Let Nothing Frighten You (Part-2)
Is the prayer of Avila really helpful when life comes with its share of fears, worries, stress, disturbances, and anxieties? A Zen story comes to my mind: A disciple asked his master, “Master, now that you are enlightened, what’s the difference between ‘before and after enlightenment?’ The master replied, “Before enlightenment, I used to be depressed; after enlightenment, I continue to be depressed. Awareness is the difference.” Depression came and went but he had learned not to identify his ‘self’ with depression; his response to it had changed. Prayer, for a believer, is an invitation to root one’s life in God alone who never changes; everything is changing.
In this blog let us focus on two very important truths in Theresa’s prayer: everything is passing and God never changes. Living these two truths result in inner peace and joy.
“Everything is passing, everything is changing.” Life is not devoid of problems but the corresponding emotions and feelings that these problems produce in us are never permanent; they are passing. Intellectually we know that reality is constantly changing but the biggest spiritual challenge is to be aware of it at an experiential level. Things are ephemeral. Our bodies, minds, emotions, feelings, mental states, memories, experiences, name and form, possessions, relationships, self-defined ego, past, present, and future… nothing is permanent. Mindfulness Meditation, focusing on the sensations in the body, makes us aware that no sensation is permanent; the nature of a sensation is to rise and fall. One sensation is replaced by another. Sensations, pleasant or unpleasant, hot or cold, do not last long. The same is true even with emotions, feelings, and the various mental states in the mind. Fears, worries, anxieties, disturbances, and the most painful experiences arising in the mind will pass away for they do not have permanence. Holding onto God as the ground of our being, we let go, the habit of not identifying the ‘self’ with the different states of mind. If only we can remain without identification… This does not imply that we are indifferent to the experience that is unfolding in the ‘now’ but we try not to cling onto it knowing that it is constantly moving and changing. It is an experience of the present moment without getting attached to the experience of the moment.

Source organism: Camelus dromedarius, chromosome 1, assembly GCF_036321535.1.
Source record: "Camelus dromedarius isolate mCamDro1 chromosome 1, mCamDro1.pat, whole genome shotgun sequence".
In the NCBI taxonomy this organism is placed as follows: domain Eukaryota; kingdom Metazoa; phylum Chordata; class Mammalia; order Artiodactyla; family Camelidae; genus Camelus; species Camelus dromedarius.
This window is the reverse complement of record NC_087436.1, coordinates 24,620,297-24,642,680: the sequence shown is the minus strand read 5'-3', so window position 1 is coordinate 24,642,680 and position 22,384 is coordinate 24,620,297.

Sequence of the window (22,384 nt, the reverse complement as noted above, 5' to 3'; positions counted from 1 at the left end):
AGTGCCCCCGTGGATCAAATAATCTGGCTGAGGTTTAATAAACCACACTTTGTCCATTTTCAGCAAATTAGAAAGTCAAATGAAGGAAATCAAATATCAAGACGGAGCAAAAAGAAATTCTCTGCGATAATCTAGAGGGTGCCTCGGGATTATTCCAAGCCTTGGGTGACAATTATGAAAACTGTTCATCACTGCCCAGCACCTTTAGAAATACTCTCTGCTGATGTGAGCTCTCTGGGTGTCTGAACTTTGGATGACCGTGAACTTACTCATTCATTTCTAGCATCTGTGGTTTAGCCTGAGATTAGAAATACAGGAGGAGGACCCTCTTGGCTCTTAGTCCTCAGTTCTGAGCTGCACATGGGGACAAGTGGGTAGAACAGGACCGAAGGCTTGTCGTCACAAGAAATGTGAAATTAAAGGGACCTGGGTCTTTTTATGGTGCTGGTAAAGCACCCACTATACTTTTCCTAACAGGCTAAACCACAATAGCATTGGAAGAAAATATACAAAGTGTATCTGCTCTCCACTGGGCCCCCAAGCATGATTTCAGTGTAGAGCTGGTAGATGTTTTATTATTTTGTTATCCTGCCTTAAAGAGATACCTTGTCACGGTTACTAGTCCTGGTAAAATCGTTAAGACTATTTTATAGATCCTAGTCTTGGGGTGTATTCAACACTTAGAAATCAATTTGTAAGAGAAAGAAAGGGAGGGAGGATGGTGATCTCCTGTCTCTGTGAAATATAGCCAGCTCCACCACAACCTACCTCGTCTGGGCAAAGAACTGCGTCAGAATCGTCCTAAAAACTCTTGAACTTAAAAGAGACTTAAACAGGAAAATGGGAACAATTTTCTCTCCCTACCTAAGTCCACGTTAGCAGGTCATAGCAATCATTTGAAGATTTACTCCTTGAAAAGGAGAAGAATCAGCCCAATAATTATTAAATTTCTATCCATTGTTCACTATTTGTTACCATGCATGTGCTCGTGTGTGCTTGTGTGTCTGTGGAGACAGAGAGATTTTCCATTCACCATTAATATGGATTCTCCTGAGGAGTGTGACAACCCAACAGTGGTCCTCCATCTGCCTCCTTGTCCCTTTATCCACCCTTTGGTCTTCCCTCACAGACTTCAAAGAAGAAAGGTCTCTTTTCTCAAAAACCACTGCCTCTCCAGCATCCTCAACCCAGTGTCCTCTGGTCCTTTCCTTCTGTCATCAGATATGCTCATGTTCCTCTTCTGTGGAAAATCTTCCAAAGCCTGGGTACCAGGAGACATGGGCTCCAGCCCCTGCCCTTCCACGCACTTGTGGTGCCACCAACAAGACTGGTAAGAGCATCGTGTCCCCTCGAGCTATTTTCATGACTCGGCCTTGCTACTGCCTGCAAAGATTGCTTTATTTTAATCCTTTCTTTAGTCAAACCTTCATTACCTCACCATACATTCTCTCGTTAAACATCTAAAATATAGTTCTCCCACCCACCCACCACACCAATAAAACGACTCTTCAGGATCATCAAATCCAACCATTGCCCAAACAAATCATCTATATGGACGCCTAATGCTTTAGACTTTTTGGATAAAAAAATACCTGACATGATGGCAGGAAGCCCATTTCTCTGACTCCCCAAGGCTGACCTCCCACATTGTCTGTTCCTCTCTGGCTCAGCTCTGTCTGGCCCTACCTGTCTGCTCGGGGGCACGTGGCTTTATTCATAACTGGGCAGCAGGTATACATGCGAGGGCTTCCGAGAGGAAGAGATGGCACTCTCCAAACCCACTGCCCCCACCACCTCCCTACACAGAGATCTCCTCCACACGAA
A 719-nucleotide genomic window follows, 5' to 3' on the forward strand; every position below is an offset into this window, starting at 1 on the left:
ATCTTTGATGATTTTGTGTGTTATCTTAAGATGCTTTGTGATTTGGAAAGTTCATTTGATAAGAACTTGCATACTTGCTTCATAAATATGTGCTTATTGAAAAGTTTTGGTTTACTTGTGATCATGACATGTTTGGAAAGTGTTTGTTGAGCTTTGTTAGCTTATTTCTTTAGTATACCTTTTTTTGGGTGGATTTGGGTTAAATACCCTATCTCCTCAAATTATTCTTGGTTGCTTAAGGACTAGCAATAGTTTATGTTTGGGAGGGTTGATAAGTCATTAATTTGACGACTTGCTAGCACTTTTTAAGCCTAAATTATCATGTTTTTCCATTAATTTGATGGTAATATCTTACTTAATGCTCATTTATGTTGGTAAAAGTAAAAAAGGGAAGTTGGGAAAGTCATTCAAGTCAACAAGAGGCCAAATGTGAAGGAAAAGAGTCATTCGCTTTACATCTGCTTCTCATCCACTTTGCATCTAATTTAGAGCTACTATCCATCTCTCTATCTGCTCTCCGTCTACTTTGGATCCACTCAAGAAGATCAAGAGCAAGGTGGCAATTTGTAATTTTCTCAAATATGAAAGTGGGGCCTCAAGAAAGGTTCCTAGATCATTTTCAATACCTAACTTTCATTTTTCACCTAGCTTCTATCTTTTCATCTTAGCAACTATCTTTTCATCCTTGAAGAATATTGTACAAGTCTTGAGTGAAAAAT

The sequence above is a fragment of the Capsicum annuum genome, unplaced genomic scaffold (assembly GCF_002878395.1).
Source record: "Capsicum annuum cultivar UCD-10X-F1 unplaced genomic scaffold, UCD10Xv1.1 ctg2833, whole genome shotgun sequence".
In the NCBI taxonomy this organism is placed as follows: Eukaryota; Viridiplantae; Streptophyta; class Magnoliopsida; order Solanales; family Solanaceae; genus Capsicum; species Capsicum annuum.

Secondly, in prayer, the ‘self’ by not identifying itself with all that is passing and changing draws itself more and more to God who is the ground of our being. The Scripture and the lives of holy men and women show us that in the midst of the passing things of the world, God alone remains as the Unchanging Reality. In God alone we move and have our being (Acts 17:28). The ‘self’ by nature longs for a union with the ‘Unchanging Reality’ that is always present within us. The ‘self’ which is the ‘image and likeness of God,’ ‘a spark of the Divine’ can find genuine and lasting joy and peace only in its creator and not in the creatures, the passing things of the world, or the changing states of the mind. The ‘self,’ through a life of spiritual discipline, learns to turn ‘inward’ to the Presence within us and not to ‘outward’ realities that are in a constant flux. Isn’t our suffering, a result of this identification with the ephemeral things of the world? For the ‘self’ to detach itself from the passing things of the world and to attach itself to the only Unchanging Reality needs a life of self-discipline, determination, and commitment to a spiritual path. And in this spiritual effort God’s benevolent grace is always ready to accompany us.
Let us hearken to the words of Theresa:
… I say that it is very important – it is everything to have a strong and firm resolution, not to stop till we arrive at the water [union with God], come what may, or whatever may be the consequence, or whatever it may cost us. No matter who complains, whether I reach there or die on the way, or have not courage to endure the troubles which I may meet
with, or though the world should sink under us… (Way of Perfection, Chapter XXI)
There is no vacation time in spiritual life.
Blessed are those who root their lives in God alone; fears and anxieties will not disturb their peace of mind.